Combining athletic training, biometrics gives UNO student unique baseball edge
OMAHA, Neb. (WOWT) - Across cultures and disciplines, 26-year-old Tomo Ide’s path to ‘the show’ has been both ordinary and extraordinary.
Ordinary - in his time spent as an intern in the minor leagues with the Iowa Cubs, and the ribbing that goes with it.
Extraordinary in the combination of his expertise that uniquely positions him for a future in baseball, assisting in the pioneering studies at the UNO Pitching Lab while working on his doctoral studies as a recipient of the prestigious Professional Baseball Athletic Trainers Society’s Livingood Scholarship.
“After high school, I felt like ‘I’m done with baseball’, but still I love baseball, Ide said. And when I was a freshman in college (in Japan), I found out about athletic training in the United States, which kind of combines my interest of English and sports science. Since then, I kind of dreamed to come to the United States to be an athletic trainer and here I am.”
This is the second summer he has served as an intern with the AAA Iowa Cubs, working alongside experienced trainers Ed Halibur and Logan Severson. Severson recognizes Tomo’s experience withthe UNO Pitching Lab makes him more than your average intern.
“The knowledge he’s bringing over from some of the things he’s seeing on the pitching side (at UNO), and working with our guys every day, its been kind of fun to see,” Severson said.
Fortunately, the language of baseball is universal. Tomo’s English is solid, his Spanish is improving and a year ago, he even had the chance to speak a little Japanese when Seiya Suzuki was in Iowa on a rehab stint.
“It’s kind of interesting because pretty much I learned athletic training in English, so it was kind of hard to explain (the therapy) in Japanese, but it was kind of a good opportunity to practice in Japanese,” he said. Even more beneficial was the chance to learn from Suzuki’s personal trainer, who is also Japanese and has more than ten years working professionally with players in Japan and the U.S.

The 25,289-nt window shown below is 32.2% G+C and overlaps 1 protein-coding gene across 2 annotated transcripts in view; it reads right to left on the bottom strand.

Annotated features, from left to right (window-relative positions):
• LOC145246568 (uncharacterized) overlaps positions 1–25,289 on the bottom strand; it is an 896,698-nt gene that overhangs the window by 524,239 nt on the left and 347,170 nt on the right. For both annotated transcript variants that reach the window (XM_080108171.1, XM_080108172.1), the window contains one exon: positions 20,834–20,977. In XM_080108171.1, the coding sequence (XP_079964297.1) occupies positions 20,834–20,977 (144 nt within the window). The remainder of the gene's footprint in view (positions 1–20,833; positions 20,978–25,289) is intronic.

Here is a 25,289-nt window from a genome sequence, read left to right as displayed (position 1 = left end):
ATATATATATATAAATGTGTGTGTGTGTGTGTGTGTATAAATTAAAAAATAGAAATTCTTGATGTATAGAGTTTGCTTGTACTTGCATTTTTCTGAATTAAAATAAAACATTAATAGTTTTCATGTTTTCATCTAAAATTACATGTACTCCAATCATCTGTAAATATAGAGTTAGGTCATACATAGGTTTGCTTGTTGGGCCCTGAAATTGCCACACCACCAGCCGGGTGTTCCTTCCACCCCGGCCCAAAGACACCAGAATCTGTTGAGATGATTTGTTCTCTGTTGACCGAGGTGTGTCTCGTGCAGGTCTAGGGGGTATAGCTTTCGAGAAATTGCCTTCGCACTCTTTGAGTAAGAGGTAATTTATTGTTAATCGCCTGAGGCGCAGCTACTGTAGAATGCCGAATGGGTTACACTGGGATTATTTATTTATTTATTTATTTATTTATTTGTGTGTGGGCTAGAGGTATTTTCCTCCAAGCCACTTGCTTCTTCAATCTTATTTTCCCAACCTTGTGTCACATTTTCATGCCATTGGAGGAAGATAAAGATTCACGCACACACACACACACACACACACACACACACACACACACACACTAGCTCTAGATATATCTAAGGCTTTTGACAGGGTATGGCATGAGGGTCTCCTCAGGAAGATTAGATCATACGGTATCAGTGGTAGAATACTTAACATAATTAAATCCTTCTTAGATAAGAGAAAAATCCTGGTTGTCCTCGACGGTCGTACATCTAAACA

Tomo’s father and brother are both acupuncturist’s back in Japan, while his sister is an occupational therapist. Having those disciplines in the family adds yet another tool Tomo’s skill set.
“I think dry needling is becoming more common in the United States, pretty similar to acupuncture, using the needles,” he said.
“We’re doing a little bit of dry needling here, which is obviously not the same as acupuncture, but he’s getting a good exposure to that as well,” Severson said.
After completing his Masters at UNO and earning his athletic trainer certification, Tomo now has three years remaining on his doctoral studies, if the major leagues don’t come calling first.
“Thankfully I got the opportunity to do both athletic training and do the research and hopefully I can be the bridge between prevention and performance,” he said. “Hopefully both aspects (can help me) to get the opportunity to work in Major League Baseball in the future.”
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